L3MBTL1, a histone-methylation-dependent chromatin lock.

Howard Hughes Medical Institute, University of Medicine and Dentistry of New Jersey, 683 Hoes Lane, Piscataway, NJ 08854, USA.
Cell (Impact Factor: 33.12). 07/2007; 129(5):915-28. DOI: 10.1016/j.cell.2007.03.048
Source: PubMed

ABSTRACT Distinct histone lysine methylation marks are involved in transcriptional repression linked to the formation and maintenance of facultative heterochromatin, although the underlying mechanisms remain unclear. We demonstrate that the malignant-brain-tumor (MBT) protein L3MBTL1 is in a complex with core histones, histone H1b, HP1gamma, and Rb. The MBT domain is structurally related to protein domains that directly bind methylated histone residues. Consistent with this, we found that the L3MBTL1 MBT domains compact nucleosomal arrays dependent on mono- and dimethylation of histone H4 lysine 20 and of histone H1b lysine 26. The MBT domains bind at least two nucleosomes simultaneously, linking repression of transcription to recognition of different histone marks by L3MBTL1. Consistently, L3MBTL1 was found to negatively regulate the expression of a subset of genes regulated by E2F, a factor that interacts with Rb.

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    ABSTRACT: Epigenetic regulation of key transcriptional programs is a critical mechanism that controls hematopoietic development, and, thus, aberrant expression patterns or mutations in epigenetic regulators occur frequently in hematologic malignancies. We demonstrate that the Polycomb protein L3MBTL1, which is monoallelically deleted in 20q- myeloid malignancies, represses the ability of stem cells to drive hematopoietic-specific transcriptional programs by regulating the expression of SMAD5 and impairing its recruitment to target regulatory regions. Indeed, knockdown of L3MBTL1 promotes the development of hematopoiesis and impairs neural cell fate in human pluripotent stem cells. We also found a role for L3MBTL1 in regulating SMAD5 target gene expression in mature hematopoietic cell populations, thereby affecting erythroid differentiation. Taken together, we have identified epigenetic priming of hematopoietic-specific transcriptional networks, which may assist in the development of therapeutic approaches for patients with anemia. Copyright © 2015 The Authors. Published by Elsevier Inc. All rights reserved.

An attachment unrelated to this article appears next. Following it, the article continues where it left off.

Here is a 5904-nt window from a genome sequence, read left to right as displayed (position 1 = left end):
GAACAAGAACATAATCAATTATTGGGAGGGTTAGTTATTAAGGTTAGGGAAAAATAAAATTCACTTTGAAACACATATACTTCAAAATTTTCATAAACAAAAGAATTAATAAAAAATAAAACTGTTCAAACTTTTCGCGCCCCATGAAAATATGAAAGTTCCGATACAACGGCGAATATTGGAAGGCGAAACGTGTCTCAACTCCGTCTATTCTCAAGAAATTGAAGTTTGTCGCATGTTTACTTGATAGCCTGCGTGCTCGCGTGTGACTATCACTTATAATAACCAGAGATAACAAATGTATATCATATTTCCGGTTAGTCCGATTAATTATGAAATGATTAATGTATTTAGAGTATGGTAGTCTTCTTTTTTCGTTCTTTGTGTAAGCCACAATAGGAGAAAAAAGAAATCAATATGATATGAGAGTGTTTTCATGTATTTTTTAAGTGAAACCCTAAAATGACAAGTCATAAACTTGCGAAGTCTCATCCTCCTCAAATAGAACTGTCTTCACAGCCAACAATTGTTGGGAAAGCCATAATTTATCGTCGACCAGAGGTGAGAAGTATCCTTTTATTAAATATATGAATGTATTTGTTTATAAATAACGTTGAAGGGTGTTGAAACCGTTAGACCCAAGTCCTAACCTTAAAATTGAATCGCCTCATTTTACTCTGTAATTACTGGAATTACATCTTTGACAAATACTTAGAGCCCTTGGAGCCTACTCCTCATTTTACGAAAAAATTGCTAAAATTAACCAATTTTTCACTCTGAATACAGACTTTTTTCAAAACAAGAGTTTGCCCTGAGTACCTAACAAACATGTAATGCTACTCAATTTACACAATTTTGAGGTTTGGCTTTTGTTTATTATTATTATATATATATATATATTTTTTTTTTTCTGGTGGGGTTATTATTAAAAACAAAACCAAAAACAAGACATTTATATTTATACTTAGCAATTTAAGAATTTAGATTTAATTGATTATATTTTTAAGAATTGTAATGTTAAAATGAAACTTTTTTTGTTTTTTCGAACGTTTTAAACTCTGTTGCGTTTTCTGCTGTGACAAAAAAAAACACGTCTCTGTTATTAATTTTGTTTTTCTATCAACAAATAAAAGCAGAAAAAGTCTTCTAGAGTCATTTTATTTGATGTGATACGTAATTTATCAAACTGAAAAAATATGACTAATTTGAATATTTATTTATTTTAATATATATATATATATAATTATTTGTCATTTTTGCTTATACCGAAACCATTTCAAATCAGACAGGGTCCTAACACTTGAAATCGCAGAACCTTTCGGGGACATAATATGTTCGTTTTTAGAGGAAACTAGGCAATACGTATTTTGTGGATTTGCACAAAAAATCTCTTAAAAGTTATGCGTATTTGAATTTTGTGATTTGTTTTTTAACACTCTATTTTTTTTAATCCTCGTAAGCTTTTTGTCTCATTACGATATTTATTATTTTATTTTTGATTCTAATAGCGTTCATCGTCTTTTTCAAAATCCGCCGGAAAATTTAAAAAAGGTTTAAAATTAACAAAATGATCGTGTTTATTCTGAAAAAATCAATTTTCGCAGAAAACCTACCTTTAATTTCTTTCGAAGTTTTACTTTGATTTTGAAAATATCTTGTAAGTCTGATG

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    Cell Reports 01/2015; 28(2). DOI:10.1016/j.celrep.2014.12.027 · 7.21 Impact Factor
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    ABSTRACT: Abstract Gene transcription is tightly regulated at different levels to ensure that the transcriptome of the cell is appropriate for developmental stage and cell type. The chromatin state in which a gene is embedded determines its expression level to a large extent. Activation or repression of transcription is typically accomplished by the recruitment of chromatin-associated multisubunit protein complexes that combine several molecular tools, such as histone-binding and chromatin-modifying activities. Recent biochemical purifications of such complexes have revealed a substantial diversity. On the one hand, complexes that were thought to be unique have been revealed to be part of large complex families. On the other hand, protein subunits that were thought to only exist in separate complexes have been shown to coexist in novel assemblies. In this review we discuss our current knowledge of repressor complexes that contain MBT domain proteins and/or the CoREST co-repressor and use them as a paradigm to illustrate the unexpected heterogeneity and tool sharing of chromatin regulating protein complexes. These recent insights also challenge the ways we define and think about protein complexes in general.
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